I am a writer, aspiring documentary filmmaker and paranormal investigator. You can follow me on twitter at https://twitter.com/theburiedtruth

Presidio-La-Bahia

The Quarters at Presidio La Bahia is located just outside Goliad, TX.  It was the scene of one of the most horrifying acts during the Texas Revolution.  Following the surrender of 342 Texans General De Santa Anna ordered the massacre of all the Texan soldiers.  There is certainly a good amount of dark history that would lend its self to a paranormal sighting or two and would make for the perfect scene in a documentary.  In fact an episode of “America’s Most Terrifying places” will feature this location during the show’s next season.  For two hundred dollars you can spend the night in one of the rooms and experience it for yourself.  I’ve never been to Goliad or heard of the Quarters so I can not speak to the paranormal claims myself.  Below is the official article:

Guests who stay overnight at The Quarters in the Presidio La Bahia (Fort of the Bay) near Goliad have a wide range of reactions. After all, it is central to one of the bloodiest chapters in the history of the Texas Revolution (1836), as well as to its Spanish and Mexican Colonial pasts. (http://www.presidiolabahia.org/quarters.htm) “A treasure…the stars and moon at night were awesome,” said the McKenzies of Plano, TX.  “One of the most unique places we’ve ever stayed…serene and moving…surpassed all expectations.” penned the Bergens of Calgary, Canada.  “An astonishing place. Love the ghost tales, but had no visits. Keep it sacred,” admonished The Sparks Family of Driftwood, TX.  The Quarters at the 289-year-old National Historic Landmark, one mile south of Goliad on U.S. Hwy. 183 (77A), were previously used by officers and later by priests. In fact, the bastion, over which nine different flags have flown, is now owned by the Catholic Diocese of Victoria.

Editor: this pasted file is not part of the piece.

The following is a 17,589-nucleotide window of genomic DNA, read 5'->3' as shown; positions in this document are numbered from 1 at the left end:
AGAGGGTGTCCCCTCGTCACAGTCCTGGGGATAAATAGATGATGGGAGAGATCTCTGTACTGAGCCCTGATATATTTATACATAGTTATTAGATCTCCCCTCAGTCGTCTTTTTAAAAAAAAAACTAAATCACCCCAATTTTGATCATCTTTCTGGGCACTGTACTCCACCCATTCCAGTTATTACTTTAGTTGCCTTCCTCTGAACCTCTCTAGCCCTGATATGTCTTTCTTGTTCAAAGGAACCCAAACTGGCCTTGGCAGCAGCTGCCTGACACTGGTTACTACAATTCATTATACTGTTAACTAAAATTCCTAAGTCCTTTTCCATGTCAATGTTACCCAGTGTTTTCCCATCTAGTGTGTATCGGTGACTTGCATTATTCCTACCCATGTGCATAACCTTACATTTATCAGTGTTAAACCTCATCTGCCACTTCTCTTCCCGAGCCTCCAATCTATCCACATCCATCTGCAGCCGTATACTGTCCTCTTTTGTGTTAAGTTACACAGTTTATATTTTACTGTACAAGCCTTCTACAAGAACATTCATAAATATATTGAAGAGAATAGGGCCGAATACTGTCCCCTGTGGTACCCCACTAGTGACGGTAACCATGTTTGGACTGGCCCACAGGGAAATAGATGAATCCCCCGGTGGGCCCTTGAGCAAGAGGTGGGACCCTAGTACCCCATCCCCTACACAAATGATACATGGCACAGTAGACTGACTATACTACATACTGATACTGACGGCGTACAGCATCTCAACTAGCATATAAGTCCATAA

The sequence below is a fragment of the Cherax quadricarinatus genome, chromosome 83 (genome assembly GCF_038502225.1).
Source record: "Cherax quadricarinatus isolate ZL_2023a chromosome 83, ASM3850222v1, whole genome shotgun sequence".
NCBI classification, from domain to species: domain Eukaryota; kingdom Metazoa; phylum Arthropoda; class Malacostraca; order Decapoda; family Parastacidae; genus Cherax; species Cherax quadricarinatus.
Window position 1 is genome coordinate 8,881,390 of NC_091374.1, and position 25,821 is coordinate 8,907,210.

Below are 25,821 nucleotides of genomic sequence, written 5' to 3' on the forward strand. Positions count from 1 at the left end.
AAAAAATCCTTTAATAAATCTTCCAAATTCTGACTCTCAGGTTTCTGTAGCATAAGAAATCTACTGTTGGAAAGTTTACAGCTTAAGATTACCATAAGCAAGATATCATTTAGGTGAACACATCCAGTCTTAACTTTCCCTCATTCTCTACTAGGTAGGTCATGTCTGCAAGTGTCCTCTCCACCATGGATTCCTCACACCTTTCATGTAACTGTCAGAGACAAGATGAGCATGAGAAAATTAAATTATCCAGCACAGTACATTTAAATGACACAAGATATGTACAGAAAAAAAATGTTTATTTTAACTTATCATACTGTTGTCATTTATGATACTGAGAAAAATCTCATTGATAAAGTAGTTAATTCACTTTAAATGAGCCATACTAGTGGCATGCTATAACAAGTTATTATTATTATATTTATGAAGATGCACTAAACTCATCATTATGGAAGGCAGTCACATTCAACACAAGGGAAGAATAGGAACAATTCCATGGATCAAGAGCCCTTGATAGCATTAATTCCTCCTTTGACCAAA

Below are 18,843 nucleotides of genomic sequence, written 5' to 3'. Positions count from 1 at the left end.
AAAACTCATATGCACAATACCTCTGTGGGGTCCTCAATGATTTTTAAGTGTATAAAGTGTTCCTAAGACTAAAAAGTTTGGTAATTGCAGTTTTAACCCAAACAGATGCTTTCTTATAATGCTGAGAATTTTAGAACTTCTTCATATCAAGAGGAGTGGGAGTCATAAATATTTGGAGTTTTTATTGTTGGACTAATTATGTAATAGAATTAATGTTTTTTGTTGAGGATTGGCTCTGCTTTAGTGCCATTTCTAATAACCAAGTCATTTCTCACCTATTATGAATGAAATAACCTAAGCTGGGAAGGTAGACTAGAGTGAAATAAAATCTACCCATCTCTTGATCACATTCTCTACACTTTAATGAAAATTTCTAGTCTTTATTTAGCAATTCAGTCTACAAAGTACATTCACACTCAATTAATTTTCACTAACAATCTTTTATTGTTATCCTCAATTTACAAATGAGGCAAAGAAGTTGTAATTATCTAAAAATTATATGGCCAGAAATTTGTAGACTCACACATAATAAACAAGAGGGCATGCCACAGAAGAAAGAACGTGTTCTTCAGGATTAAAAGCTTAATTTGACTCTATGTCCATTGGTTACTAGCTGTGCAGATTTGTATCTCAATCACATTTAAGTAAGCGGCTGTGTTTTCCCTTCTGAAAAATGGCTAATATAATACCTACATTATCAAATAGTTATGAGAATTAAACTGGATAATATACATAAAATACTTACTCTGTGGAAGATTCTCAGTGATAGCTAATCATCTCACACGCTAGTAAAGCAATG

The two-bedroom apartment along the Presidio’s west wall, next to the newly refurbished Museum, accommodates four persons in one of the most historic – and eerie – lodgings in America. Just how spooky is it?  The Travel Channel will air a one-hour feature this fall on the Presidio, an episode in its series “America’s Most Terrifying Places.”  Paranormal researchers also have stayed overnight with mixed results, and eyewitness accounts of apparitions, both day and night, have been documented.   There is no question, however, that at least 342 Texans who had surrendered to the Mexican Army were massacred just beyond its eight-foot high walls. Under orders from Gen. Lopez de Santa Anna, the Texans’ commanding officer and the wounded from the Battle of Coleto Creek were summarily executed inside the fortress’ Quadrangle.